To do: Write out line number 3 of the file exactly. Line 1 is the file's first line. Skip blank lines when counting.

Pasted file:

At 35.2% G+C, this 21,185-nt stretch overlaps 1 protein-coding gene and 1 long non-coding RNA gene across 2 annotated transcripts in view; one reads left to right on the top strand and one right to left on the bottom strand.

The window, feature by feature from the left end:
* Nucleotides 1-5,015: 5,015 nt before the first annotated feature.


* Nucleotides 1-5,015: 5,015 nt before the first annotated feature.